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June 10, 2020updated 25 May 2021 11:36am

Facial recognition technology in the spotlight as IBM walks away

By GlobalData Thematic Research

IBM‘s decision to no longer offer general purpose facial recognition (FR) technology comes at a time when police activity is under increased scrutiny following the anti-racist protests across the US.

IBM’s statement is the strongest condemnation yet of the risks of FR technologies to come from a big technology firm. However, while ethical concerns have played their part in the company’s decision, IBM has also been moved by more material concerns.

The facial recognition market is still in its infancy but already big tech companies, especially those with access to large visual datasets, are best-positioned to benefit from selling the technology. Amazon and Google have heavily invested in machine learning and boast advanced cloud operations, two key technologies enabling FR. IBM can also rely on a strong cloud business and powerful AI engine, but it simply can’t match the its rivals’ repositories of visual data.

That said, FR is often sold using an as a service model and, as this technology becomes increasingly commoditized, revenue growth is expected to slow down. Ultimately, FR wasn’t a particularly profitable business for IBM.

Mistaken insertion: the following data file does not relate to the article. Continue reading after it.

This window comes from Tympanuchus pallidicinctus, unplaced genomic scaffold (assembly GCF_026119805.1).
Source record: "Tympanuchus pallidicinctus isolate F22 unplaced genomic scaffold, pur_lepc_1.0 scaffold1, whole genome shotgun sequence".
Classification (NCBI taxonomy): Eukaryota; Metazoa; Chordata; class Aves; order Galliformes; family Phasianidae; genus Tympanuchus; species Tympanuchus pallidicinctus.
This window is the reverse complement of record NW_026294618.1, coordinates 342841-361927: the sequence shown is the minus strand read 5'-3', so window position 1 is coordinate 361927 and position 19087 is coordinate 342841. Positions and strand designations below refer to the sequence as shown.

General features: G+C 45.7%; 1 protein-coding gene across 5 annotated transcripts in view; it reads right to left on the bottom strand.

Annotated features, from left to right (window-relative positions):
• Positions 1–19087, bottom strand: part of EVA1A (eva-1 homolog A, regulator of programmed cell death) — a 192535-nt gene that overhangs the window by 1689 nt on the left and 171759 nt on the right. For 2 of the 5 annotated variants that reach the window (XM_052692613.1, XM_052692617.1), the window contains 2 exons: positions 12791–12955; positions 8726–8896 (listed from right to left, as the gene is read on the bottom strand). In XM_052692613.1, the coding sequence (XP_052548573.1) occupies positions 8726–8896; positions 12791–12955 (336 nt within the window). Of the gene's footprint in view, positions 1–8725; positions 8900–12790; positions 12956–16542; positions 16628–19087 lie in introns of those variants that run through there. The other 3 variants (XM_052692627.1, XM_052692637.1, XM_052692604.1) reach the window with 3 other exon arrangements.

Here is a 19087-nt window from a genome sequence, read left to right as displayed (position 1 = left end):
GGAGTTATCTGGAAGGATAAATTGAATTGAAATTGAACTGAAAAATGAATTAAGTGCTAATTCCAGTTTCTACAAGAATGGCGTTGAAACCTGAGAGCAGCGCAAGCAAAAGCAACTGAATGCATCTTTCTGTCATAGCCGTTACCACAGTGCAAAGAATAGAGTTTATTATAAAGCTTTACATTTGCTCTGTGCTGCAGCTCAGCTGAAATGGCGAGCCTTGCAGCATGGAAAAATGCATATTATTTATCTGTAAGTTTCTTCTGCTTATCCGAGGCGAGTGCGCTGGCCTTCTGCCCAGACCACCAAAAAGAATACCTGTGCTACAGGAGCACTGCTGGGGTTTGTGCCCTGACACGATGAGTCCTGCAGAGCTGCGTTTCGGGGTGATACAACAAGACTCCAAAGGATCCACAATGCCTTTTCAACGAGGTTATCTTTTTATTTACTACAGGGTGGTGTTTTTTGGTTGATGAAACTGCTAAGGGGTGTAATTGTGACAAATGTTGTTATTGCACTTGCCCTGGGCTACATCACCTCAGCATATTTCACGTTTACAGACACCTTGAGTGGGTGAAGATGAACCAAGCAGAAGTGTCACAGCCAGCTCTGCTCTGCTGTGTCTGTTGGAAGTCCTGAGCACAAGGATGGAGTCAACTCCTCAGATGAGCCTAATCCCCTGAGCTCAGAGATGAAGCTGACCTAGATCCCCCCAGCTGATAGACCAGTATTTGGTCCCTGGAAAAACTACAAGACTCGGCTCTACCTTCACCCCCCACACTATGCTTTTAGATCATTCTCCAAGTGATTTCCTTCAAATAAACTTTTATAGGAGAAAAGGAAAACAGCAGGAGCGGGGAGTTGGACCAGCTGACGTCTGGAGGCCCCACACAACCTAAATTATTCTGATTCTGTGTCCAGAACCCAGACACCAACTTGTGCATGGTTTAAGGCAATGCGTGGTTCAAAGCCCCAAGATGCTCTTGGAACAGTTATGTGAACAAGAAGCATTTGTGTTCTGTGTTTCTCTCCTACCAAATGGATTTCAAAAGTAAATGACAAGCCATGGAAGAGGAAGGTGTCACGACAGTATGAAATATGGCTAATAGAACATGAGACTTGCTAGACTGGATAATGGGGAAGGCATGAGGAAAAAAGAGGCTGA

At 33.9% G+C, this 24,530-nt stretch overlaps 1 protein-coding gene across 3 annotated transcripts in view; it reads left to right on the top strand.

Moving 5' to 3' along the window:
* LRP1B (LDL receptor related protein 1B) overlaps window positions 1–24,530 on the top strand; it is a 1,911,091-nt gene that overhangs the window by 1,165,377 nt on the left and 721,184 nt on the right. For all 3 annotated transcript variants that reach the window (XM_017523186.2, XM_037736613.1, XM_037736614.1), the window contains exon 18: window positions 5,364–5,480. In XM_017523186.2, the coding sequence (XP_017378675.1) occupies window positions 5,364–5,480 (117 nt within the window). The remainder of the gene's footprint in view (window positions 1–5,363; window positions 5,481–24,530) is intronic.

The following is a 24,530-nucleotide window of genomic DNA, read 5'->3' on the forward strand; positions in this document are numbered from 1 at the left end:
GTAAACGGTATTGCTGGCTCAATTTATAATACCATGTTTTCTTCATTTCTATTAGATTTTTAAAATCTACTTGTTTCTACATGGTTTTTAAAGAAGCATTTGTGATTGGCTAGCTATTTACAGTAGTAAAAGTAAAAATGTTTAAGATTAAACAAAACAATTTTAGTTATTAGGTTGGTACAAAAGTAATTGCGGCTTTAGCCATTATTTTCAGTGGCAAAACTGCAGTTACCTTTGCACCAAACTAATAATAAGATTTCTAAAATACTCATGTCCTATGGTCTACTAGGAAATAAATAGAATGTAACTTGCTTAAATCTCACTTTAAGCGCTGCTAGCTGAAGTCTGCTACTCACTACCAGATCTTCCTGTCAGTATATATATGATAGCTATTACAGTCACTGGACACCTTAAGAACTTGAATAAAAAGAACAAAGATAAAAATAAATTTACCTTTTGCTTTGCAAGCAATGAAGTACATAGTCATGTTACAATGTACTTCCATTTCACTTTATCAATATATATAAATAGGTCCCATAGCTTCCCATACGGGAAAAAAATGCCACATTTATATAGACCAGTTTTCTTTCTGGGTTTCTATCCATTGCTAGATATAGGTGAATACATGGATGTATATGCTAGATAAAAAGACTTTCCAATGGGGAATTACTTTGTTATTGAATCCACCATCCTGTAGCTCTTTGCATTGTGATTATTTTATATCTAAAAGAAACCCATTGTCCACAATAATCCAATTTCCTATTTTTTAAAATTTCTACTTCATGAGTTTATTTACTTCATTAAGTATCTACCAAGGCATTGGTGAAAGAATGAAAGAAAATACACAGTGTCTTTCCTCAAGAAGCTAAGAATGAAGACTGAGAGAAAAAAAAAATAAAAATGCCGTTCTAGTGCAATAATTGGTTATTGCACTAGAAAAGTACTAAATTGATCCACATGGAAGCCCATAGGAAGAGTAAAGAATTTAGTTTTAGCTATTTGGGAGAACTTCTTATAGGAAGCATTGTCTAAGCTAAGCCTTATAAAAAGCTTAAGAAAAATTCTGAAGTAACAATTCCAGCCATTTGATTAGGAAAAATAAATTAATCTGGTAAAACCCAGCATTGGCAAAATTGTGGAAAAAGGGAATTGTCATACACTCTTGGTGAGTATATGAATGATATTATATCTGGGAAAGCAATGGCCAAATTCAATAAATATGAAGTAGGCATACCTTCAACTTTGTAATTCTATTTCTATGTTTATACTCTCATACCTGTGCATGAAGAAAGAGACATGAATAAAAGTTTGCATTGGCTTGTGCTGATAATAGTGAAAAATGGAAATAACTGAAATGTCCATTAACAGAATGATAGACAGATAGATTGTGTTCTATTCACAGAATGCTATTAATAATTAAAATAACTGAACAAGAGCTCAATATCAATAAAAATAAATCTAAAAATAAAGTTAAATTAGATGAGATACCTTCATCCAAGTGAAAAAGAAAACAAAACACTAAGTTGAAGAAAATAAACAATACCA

FR ethics are seen as problematic

Big tech companies have been struggling with the ethics of AI over the last few years and they appear to be divided on the right approach. This is especially true when it comes to the use of facial recognition by law enforcement agencies.

Amazon continues to sell the technology to the police despite concerns over its accuracy. The ecommerce giant has been under pressure from civil liberties groups to stop selling its Rekognition software to police forces, with opponents citing the risk of potential abuse by the authorities.

In 2019 a proposal to stop selling the technology to government agencies won only 2% of approval among its shareholders. Both Google and Microsoft, on the other hand, refuse to sell FR to governments using it for mass surveillance, with Microsoft publicly advocating the need for governments to adopt laws that regulate the technology. IBM has pledged to do the same, but it still reserves the right to sell FR technology for specific purposes.

Facial recognition technology works differently across gender and races

The current protests across America after the killing of George Floyd are likely to give new vigour to the debate around the use of facial recognition technology. There are significant risks that FR used in law enforcement is unreliable. FR training data is often incomplete or unrepresentative of the general population. A study from MIT Media Lab shows that FR technology works differently across gender and races.

The darker the skin, the more errors arise, up to 35% for images of darker-skinned women. There are significant risks that FR used in law enforcement and border, airport, and retail security will be unreliable. In cases where misidentification can lead to arrest or incarceration, the level of accuracy must be as high as possible to avoid incredibly damaging mistakes being made.

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